The Atlantic Daily: Tense Times

An anti-Muslim attack in London, what to do about North Korea, new rulings from the Supreme Court, and more

Men pray after a vehicle collided with pedestrians near a mosque in the Finsbury Park neighborhood of North London on June 19, 2017. (Neil Hall / Reuters)

What We’re Following

Another Attack in London: A man was arrested for terrorism and attempted murder after driving a van into a crowd of people who were leaving a nearby mosque early Monday morning, killing one person and wounding 10. According to reports, he shouted, “I want to kill all Muslims.” The tactics mirror those used by ISIS, and the attack feeds into the extremist group’s narrative of warfare—illustrating how violence can escalate as both Islamist terror attacks and hate crimes against Muslims in the West increase. Elsewhere, a young Muslim woman was murdered after leaving her mosque in Sterling, Virginia, and although her death is not currently being investigated as a hate crime, it’s added to Muslim Americans’ sense of fear.

Rogue State: Otto Warmbier, the American student who was imprisoned in North Korea for over a year, has died at age 22, a week after being released to his family in a coma. Three other U.S. citizens remain detained in the country. North Korea has been expanding its arsenal in recent decades, and these graphics show the growing threat it poses to East Asia—and soon, to the world. In our July/August 2017 cover story, Mark Bowden outlines what the U.S. should do about it.

Ruling Powers: The Supreme Court ruled 4-2 against the group of non-citizen prisoners who, in the case Ziglar v. Abbasi, sought damages for the abusive conditions they were held in after 9/11—a decision that may set a worrying precedent for holding government officials accountable. But free-speech advocates will be relieved by two other rulings handed down today. Looking ahead, the court has agreed to examine a question of partisan gerrymandering in Gill v. Whitford, a case out of Wisconsin related to the state’s assembly maps. Justice Anthony Kennedy is likely to hold the swing vote.


A tree stump continues to burn after a deadly wildfire near Castanheira de Pera, Portugal, on June 19, 2017. More photos here. (Pablo Blazquez Dominguez / Getty)

Who We’re Talking To

Lynsey Hanley, a journalist and author, explains the history of London social housing behind last week’s Grenfell Tower disaster. More on the lessons and legacy of the fire here.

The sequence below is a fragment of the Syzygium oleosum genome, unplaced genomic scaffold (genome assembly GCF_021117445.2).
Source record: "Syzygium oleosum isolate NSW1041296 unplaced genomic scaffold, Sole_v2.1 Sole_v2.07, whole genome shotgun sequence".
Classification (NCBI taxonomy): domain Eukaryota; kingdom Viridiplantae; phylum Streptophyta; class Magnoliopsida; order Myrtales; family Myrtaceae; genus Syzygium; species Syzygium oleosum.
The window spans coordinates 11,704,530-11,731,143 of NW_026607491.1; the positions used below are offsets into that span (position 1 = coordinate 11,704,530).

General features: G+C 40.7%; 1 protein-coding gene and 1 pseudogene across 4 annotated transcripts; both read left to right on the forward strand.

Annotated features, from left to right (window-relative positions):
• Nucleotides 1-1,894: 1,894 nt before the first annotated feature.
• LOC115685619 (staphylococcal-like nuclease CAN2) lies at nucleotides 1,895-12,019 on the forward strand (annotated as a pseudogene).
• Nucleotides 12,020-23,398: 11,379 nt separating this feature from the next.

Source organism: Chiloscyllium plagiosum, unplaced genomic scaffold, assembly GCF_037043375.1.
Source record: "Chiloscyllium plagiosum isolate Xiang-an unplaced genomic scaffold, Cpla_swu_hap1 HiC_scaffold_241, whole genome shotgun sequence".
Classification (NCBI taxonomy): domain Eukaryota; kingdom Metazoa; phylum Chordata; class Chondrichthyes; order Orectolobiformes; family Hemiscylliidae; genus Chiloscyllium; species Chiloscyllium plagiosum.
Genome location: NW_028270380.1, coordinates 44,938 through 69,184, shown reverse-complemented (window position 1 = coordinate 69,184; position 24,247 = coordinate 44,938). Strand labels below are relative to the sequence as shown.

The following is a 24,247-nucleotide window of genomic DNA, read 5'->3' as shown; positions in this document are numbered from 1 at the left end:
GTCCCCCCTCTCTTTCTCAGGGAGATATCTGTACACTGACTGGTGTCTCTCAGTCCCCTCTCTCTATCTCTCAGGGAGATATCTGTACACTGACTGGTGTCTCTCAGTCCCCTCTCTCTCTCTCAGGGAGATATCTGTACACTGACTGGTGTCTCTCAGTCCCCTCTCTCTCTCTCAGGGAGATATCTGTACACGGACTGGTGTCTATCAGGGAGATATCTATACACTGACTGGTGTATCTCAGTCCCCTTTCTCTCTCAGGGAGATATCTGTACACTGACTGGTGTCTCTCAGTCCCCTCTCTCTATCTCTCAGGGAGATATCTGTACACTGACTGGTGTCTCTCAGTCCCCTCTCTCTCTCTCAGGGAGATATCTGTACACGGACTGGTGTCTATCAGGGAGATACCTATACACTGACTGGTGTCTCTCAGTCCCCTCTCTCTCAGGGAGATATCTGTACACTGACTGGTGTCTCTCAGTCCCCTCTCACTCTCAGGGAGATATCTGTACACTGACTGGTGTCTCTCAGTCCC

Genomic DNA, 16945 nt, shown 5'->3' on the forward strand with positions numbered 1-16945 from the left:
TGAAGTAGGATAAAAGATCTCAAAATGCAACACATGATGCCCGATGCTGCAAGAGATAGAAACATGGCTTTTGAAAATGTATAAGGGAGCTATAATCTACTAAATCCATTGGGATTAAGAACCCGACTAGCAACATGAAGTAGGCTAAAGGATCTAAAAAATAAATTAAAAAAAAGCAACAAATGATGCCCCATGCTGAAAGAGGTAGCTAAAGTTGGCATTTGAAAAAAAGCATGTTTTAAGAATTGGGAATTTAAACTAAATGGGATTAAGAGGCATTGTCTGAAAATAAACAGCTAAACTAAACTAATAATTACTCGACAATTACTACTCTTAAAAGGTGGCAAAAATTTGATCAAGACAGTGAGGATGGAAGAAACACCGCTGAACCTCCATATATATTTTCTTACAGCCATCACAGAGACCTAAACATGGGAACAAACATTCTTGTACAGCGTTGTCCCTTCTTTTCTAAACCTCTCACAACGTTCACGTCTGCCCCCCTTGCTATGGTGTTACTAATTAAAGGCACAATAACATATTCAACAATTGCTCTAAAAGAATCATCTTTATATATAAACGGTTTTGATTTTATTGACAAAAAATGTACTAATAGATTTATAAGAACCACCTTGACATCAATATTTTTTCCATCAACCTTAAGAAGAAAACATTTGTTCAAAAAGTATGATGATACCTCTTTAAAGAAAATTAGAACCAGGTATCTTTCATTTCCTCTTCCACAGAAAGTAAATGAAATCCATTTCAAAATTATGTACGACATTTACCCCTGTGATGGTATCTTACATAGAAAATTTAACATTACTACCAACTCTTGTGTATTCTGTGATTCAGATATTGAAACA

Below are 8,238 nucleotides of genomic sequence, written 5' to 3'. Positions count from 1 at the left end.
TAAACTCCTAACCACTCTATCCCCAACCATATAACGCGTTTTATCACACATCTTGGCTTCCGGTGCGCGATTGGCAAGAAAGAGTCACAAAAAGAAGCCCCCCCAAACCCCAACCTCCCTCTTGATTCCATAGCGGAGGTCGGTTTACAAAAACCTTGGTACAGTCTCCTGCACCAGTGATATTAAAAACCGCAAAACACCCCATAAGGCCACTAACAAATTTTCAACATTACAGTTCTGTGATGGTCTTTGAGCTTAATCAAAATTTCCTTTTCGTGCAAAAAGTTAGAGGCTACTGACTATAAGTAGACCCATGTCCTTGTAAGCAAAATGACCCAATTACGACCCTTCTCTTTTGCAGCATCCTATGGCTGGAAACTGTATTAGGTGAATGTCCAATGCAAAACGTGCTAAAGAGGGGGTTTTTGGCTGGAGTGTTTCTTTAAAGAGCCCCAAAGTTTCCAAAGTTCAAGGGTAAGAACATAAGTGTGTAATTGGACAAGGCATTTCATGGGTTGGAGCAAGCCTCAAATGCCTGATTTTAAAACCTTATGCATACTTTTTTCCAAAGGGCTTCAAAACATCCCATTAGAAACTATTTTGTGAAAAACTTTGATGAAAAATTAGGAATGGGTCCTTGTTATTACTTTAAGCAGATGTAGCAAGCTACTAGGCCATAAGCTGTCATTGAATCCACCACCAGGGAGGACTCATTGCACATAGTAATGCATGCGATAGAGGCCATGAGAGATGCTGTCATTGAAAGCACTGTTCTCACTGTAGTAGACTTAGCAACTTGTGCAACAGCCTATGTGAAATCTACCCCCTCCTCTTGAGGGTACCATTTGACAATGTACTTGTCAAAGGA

Ro Khanna, the freshman congressman who represents Silicon Valley, explains why Amazon’s acquisition of Whole Foods may be cause for the government to reevaluate its approach to antitrust law.

Andrew Roberts, a bacterial scientist, describes his campaign to crowdsource bacteria samples from around the world in a new animated video. Watch here.

Evening Read

Helaine Olen on what happens when insurance won’t cover your medical bills:

“The families get to the point where it’s, ‘What do I do? Do I pay the doctor bill because I’m getting collection notices? But I gotta pay my mortgage, I gotta pay my electric bill, I’ve gotta pay the rent.’ That’s where we come in,” Tom Pendergast of the Heather Pendergast Fund told me. “They can pay their mortgage, their rent, their electric bills and not have to worry about the medical part of it.”

For many, the idea of charity to help those in need out … holds much in the way of appeal, speaking to both a sense of generosity and a can-do spirit. It somehow seems, well, American, to think individual donations can compensate for a broken, expensive system that views illness as a moneymaking opportunity. So there is crowdfunding, small foundations like the Pendergast Fund, hospital-charity programs for the needy, and disease-specific resources. These efforts are patchy, and often inadequate, but they’re what’s available. Their strengths and their failings reveal a lot about the broader American healthcare system—something that is all too easy to ignore till it is your life or the life of a loved one at stake.

Keep reading here, as Olen unpacks the role that charity plays in America’s health-care system. And head here for an update on the health-care debate in the Senate, where Democrats are protesting GOP secrecy by grinding business to a halt.